alias :in_use? :owner

      ...

      attr_reader :prepared_statements

      def initialize(connection, logger = nil, config = {}) # :nodoc:
        super()

        @connection          = connection
        @owner               = nil
        @instrumenter        = ActiveSupport::Notifications.instrumenter
        @logger              = logger
        @config              = config
        @pool                = nil
        @schema_cache        = SchemaCache.new self
        @visitor             = nil
        @prepared_statements = false
      end

      ...

ActiveRecord includes many adapters, including MySQL and PostgreSQL here. Look through a couple of those to see great examples of this pattern.

Moneta

One of my favorite gems is moneta which is a unified interface to key-value stores, such as Redis. Here is an example of using a file as a key-value store:

require 'moneta'

# Create a simple file store
store = Moneta.new(:File, dir: 'moneta')

# Store some entries
store['key'] = 'value'

# Read entry
store.key?('key') # returns true
store['key'] # returns 'value'

store.close

From the user’s perspective, accessing both redis and daybreak is as simple as reading or modifying a hash. Here’s what the daybreak adapter looks like (comments removed to save space):

require 'daybreak'

module Moneta
  module Adapters
    class Daybreak < Memory
      def initialize(options = {})
        @backend = options[:backend] ||
          begin
            raise ArgumentError, 'Option :file is required' unless
options[:file]
            ::Daybreak::DB.new(options[:file], serializer:
::Daybreak::Serializer::None)
          end
      end

      def load(key, options = {})
        @backend.load if options[:sync]
        @backend[key]
      end

      def store(key, value, options = {})
        @backend[key] = value
        @backend.flush if options[:sync]
        value
      end

      def increment(key, amount = 1, options = {})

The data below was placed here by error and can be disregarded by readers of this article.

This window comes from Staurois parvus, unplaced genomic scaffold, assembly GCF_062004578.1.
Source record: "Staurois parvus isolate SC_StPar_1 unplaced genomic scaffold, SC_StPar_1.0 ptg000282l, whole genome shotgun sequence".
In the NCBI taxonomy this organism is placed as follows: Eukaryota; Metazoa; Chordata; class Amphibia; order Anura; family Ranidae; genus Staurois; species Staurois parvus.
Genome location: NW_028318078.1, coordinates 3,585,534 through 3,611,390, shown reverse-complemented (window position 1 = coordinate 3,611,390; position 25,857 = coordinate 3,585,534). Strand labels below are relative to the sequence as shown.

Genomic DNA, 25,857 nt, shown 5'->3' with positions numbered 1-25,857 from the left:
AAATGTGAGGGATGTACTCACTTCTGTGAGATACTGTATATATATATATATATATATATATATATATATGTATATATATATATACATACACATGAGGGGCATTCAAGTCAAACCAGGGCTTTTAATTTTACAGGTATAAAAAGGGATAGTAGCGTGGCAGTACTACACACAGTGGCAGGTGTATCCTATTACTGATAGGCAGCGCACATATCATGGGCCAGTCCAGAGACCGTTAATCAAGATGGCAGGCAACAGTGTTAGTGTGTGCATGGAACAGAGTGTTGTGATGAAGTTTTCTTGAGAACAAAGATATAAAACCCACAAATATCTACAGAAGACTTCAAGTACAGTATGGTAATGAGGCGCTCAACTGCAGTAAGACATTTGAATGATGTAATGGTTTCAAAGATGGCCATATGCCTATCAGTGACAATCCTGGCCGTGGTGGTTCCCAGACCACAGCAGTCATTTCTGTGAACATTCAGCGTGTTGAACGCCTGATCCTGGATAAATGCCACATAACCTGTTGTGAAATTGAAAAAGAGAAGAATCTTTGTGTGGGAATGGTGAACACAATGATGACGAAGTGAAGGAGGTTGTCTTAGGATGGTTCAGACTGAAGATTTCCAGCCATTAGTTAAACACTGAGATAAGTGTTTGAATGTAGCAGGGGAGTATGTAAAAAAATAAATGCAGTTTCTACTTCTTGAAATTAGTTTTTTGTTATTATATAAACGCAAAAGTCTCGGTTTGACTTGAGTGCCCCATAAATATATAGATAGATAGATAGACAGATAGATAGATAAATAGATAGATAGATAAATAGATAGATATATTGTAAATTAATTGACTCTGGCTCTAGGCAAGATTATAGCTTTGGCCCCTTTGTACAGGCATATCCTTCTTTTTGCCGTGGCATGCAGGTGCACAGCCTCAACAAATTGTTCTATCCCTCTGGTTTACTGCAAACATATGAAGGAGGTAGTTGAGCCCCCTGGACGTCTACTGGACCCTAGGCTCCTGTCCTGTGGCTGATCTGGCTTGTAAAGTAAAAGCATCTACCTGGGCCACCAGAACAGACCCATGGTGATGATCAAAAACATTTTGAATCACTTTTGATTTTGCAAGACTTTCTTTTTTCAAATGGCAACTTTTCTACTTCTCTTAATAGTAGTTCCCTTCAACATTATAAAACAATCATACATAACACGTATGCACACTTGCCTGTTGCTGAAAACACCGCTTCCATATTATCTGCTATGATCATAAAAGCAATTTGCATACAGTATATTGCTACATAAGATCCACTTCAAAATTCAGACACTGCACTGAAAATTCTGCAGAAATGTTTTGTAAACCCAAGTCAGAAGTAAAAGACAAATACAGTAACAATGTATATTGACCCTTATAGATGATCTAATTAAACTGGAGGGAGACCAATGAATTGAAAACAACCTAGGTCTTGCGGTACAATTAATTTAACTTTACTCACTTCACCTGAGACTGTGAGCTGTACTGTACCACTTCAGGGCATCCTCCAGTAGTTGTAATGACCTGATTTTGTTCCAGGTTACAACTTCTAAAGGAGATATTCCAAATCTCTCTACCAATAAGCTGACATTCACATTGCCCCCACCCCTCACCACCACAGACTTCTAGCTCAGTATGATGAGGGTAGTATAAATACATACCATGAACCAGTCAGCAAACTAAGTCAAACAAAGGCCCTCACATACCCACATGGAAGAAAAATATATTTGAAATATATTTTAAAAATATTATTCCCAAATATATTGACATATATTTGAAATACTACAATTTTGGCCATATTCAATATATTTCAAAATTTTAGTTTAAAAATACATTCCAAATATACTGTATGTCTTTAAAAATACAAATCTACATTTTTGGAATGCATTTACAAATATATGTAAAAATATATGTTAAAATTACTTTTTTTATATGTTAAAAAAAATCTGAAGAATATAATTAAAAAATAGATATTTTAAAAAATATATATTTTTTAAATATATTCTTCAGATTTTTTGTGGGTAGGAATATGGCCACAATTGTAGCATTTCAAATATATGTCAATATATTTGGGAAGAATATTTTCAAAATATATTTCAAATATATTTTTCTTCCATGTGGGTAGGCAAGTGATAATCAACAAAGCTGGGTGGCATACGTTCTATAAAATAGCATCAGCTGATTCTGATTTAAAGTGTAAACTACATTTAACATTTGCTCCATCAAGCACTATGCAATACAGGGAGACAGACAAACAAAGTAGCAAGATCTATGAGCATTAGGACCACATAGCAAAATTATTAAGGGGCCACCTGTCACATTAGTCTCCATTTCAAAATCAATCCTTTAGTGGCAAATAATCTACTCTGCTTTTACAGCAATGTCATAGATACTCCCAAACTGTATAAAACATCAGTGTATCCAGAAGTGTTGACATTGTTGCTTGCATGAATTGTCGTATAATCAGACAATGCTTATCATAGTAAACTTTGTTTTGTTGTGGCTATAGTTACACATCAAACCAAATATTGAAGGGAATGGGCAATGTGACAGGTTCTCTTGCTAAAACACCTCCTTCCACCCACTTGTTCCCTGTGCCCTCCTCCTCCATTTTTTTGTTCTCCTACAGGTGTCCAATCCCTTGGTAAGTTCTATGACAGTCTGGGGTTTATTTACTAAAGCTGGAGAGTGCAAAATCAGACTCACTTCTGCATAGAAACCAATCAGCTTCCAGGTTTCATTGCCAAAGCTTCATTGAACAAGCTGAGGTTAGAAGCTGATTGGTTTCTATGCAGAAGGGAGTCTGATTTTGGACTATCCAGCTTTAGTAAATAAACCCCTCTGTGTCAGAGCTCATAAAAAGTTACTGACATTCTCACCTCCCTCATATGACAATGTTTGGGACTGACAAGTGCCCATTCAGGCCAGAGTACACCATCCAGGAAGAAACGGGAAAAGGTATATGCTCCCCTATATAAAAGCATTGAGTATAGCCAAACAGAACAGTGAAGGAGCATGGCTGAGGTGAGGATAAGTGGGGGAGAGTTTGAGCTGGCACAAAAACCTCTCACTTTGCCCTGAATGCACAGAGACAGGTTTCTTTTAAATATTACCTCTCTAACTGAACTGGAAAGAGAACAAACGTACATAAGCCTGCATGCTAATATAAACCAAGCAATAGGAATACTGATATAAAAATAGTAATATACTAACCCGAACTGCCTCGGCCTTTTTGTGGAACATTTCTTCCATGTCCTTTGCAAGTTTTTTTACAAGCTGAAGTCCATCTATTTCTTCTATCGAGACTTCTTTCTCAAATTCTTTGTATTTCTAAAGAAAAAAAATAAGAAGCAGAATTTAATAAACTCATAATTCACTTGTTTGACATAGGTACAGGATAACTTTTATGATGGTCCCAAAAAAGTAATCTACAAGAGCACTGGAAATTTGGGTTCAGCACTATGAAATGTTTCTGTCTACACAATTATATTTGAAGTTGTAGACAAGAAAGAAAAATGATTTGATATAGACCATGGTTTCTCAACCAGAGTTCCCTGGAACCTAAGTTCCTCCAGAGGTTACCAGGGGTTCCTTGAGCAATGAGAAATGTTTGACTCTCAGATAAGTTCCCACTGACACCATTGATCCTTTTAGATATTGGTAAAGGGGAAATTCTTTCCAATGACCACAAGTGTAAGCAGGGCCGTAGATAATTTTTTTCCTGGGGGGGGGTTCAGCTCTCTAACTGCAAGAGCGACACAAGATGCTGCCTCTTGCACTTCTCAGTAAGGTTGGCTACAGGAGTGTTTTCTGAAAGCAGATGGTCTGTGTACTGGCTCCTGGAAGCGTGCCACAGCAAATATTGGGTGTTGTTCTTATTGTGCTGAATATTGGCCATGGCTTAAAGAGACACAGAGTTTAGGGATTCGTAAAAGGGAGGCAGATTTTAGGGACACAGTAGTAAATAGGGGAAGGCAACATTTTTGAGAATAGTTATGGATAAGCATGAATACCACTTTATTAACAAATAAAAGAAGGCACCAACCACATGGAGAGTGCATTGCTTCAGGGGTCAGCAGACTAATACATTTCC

@backend.lock { super }
      end

      def create(key, value, options = {})
        @backend.lock { super }
      end

      def close
        @backend.close
      end
    end
  end
end

Creating an Adapter Gem

Let’s make a gem that allows the user to choose an adapter for a rudimentary CSV parser. Here’s what our folder structure will look like:

├── Gemfile
├── Rakefile
├── lib
│   ├── table_parser
│   │   └── adapters
│   │       ├── scan.rb
│   │       └── split.rb
│   └── table_parser.rb
└── test
    ├── helper.rb
    ├── scan_adapter_test.rb
    ├── split_adapter_test.rb
    └── table_parser_test.rb

Dependencies

Add minitest and ruby "2.3.0" to the Gemfile:

# Gemfile
source "https://rubygems.org"

ruby "2.3.0"

gem "minitest", "5.8.3"

Ruby 2.3 adds the new squiggly heredoc syntax which will be useful in this case as it prevents unnecessary leading whitespace. Adding it to the Gemfile will not install it. It will need to be installed separately with a command like (if you use RVM):

$ rvm install 2.3.0

Test Support

Add a Rakefile that lets use rake to run all of our tests:

# Rakefile
require "rake/testtask"

Rake::TestTask.new do |t|
  t.pattern = "test/*_test.rb"
  t.warning = true
  t.libs << 'test'
end

task default: :test

t.libs << 'test' adds the test folder to our $LOAD_PATH when running the task. The lib folder is included by default.

The Main Module

lib/table_parser.rb will implement what the user accesses when they use the gem:

# lib/table_parser.rb

module TableParser
  extend self

  def parse(text)
    self.adapter.parse(text)
  end

  def adapter
    return @adapter if @adapter
    self.adapter = :split
    @adapter
  end

  def adapter=(adapter)
    require "table_parser/adapters/#{adapter}"
    @adapter = TableParser::Adapter.const_get(adapter.to_s.capitalize)
  end
end

::adapter sets a default adapter the first time it is called. Notice that adapters are not loaded until they are set. This avoids exposing developers to bugs in unused adapters and allows adapters in the same project to use their own dependencies without requiring all dependencies for all adapters up front.